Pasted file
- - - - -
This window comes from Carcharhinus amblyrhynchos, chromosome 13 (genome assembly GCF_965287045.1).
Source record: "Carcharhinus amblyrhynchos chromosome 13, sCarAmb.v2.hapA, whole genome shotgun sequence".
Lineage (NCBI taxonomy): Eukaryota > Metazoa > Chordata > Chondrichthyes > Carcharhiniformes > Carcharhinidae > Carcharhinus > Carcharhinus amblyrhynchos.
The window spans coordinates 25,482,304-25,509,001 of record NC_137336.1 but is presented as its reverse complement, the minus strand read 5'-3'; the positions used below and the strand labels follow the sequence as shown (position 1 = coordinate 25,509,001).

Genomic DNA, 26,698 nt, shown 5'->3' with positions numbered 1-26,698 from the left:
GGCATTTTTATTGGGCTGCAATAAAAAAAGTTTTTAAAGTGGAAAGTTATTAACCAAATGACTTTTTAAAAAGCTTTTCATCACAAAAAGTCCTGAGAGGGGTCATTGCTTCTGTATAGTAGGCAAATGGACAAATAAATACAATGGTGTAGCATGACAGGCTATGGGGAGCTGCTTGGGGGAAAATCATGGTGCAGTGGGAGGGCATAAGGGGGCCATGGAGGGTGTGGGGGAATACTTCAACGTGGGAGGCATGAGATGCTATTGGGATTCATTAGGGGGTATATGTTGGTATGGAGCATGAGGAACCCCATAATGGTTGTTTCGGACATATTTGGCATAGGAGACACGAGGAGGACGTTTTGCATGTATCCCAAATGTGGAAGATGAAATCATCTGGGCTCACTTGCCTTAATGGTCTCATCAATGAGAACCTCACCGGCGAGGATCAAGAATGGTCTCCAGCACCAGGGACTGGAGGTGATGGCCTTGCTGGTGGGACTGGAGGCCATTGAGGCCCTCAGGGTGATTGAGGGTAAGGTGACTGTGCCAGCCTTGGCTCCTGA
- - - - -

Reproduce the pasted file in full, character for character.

This window comes from Carcharhinus amblyrhynchos, chromosome 13 (genome assembly GCF_965287045.1).
Source record: "Carcharhinus amblyrhynchos chromosome 13, sCarAmb.v2.hapA, whole genome shotgun sequence".
Lineage (NCBI taxonomy): Eukaryota > Metazoa > Chordata > Chondrichthyes > Carcharhiniformes > Carcharhinidae > Carcharhinus > Carcharhinus amblyrhynchos.
The window spans coordinates 25,482,304-25,509,001 of record NC_137336.1 but is presented as its reverse complement, the minus strand read 5'-3'; the positions used below and the strand labels follow the sequence as shown (position 1 = coordinate 25,509,001).

Genomic DNA, 26,698 nt, shown 5'->3' with positions numbered 1-26,698 from the left:
GGCATTTTTATTGGGCTGCAATAAAAAAAGTTTTTAAAGTGGAAAGTTATTAACCAAATGACTTTTTAAAAAGCTTTTCATCACAAAAAGTCCTGAGAGGGGTCATTGCTTCTGTATAGTAGGCAAATGGACAAATAAATACAATGGTGTAGCATGACAGGCTATGGGGAGCTGCTTGGGGGAAAATCATGGTGCAGTGGGAGGGCATAAGGGGGCCATGGAGGGTGTGGGGGAATACTTCAACGTGGGAGGCATGAGATGCTATTGGGATTCATTAGGGGGTATATGTTGGTATGGAGCATGAGGAACCCCATAATGGTTGTTTCGGACATATTTGGCATAGGAGACACGAGGAGGACGTTTTGCATGTATCCCAAATGTGGAAGATGAAATCATCTGGGCTCACTTGCCTTAATGGTCTCATCAATGAGAACCTCACCGGCGAGGATCAAGAATGGTCTCCAGCACCAGGGACTGGAGGTGATGGCCTTGCTGGTGGGACTGGAGGCCATTGAGGCCCTCAGGGTGATTGAGGGTAAGGTGACTGTGCCAGCCTTGGCTCCTGA